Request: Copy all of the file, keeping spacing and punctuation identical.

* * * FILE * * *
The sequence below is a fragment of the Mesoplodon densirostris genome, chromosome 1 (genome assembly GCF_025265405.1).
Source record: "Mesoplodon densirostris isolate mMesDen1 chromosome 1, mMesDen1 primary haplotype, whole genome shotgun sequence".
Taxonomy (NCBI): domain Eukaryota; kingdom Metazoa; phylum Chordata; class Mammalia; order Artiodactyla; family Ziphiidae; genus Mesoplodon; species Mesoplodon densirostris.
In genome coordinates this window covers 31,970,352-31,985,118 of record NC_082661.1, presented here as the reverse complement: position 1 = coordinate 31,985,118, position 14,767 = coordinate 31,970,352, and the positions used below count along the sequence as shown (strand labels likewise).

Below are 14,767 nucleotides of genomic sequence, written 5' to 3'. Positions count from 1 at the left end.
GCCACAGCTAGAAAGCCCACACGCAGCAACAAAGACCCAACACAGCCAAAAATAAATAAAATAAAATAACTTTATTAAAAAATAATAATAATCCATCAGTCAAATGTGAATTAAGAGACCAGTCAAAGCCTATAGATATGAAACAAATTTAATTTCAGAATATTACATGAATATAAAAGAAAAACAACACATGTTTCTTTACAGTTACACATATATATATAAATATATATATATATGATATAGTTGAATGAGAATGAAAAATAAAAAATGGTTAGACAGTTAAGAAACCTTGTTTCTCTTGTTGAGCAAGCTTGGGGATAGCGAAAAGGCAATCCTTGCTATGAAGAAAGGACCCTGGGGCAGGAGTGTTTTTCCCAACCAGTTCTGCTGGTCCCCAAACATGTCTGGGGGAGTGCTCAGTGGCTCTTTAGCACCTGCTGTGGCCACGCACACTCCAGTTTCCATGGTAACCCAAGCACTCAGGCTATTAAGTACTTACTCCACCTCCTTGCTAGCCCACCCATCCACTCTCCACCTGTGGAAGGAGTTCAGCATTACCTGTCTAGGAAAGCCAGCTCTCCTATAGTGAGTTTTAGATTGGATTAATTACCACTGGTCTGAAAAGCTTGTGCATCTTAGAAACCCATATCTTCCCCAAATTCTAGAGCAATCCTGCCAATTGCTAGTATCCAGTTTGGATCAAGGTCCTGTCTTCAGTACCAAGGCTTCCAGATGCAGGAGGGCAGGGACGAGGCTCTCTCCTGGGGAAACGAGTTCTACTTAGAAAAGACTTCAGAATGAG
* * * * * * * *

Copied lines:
The sequence below is a fragment of the Mesoplodon densirostris genome, chromosome 1 (genome assembly GCF_025265405.1).
Source record: "Mesoplodon densirostris isolate mMesDen1 chromosome 1, mMesDen1 primary haplotype, whole genome shotgun sequence".
Taxonomy (NCBI): domain Eukaryota; kingdom Metazoa; phylum Chordata; class Mammalia; order Artiodactyla; family Ziphiidae; genus Mesoplodon; species Mesoplodon densirostris.
In genome coordinates this window covers 31,970,352-31,985,118 of record NC_082661.1, presented here as the reverse complement: position 1 = coordinate 31,985,118, position 14,767 = coordinate 31,970,352, and the positions used below count along the sequence as shown (strand labels likewise).

Below are 14,767 nucleotides of genomic sequence, written 5' to 3'. Positions count from 1 at the left end.
GCCACAGCTAGAAAGCCCACACGCAGCAACAAAGACCCAACACAGCCAAAAATAAATAAAATAAAATAACTTTATTAAAAAATAATAATAATCCATCAGTCAAATGTGAATTAAGAGACCAGTCAAAGCCTATAGATATGAAACAAATTTAATTTCAGAATATTACATGAATATAAAAGAAAAACAACACATGTTTCTTTACAGTTACACATATATATATAAATATATATATATATGATATAGTTGAATGAGAATGAAAAATAAAAAATGGTTAGACAGTTAAGAAACCTTGTTTCTCTTGTTGAGCAAGCTTGGGGATAGCGAAAAGGCAATCCTTGCTATGAAGAAAGGACCCTGGGGCAGGAGTGTTTTTCCCAACCAGTTCTGCTGGTCCCCAAACATGTCTGGGGGAGTGCTCAGTGGCTCTTTAGCACCTGCTGTGGCCACGCACACTCCAGTTTCCATGGTAACCCAAGCACTCAGGCTATTAAGTACTTACTCCACCTCCTTGCTAGCCCACCCATCCACTCTCCACCTGTGGAAGGAGTTCAGCATTACCTGTCTAGGAAAGCCAGCTCTCCTATAGTGAGTTTTAGATTGGATTAATTACCACTGGTCTGAAAAGCTTGTGCATCTTAGAAACCCATATCTTCCCCAAATTCTAGAGCAATCCTGCCAATTGCTAGTATCCAGTTTGGATCAAGGTCCTGTCTTCAGTACCAAGGCTTCCAGATGCAGGAGGGCAGGGACGAGGCTCTCTCCTGGGGAAACGAGTTCTACTTAGAAAAGACTTCAGAATGAG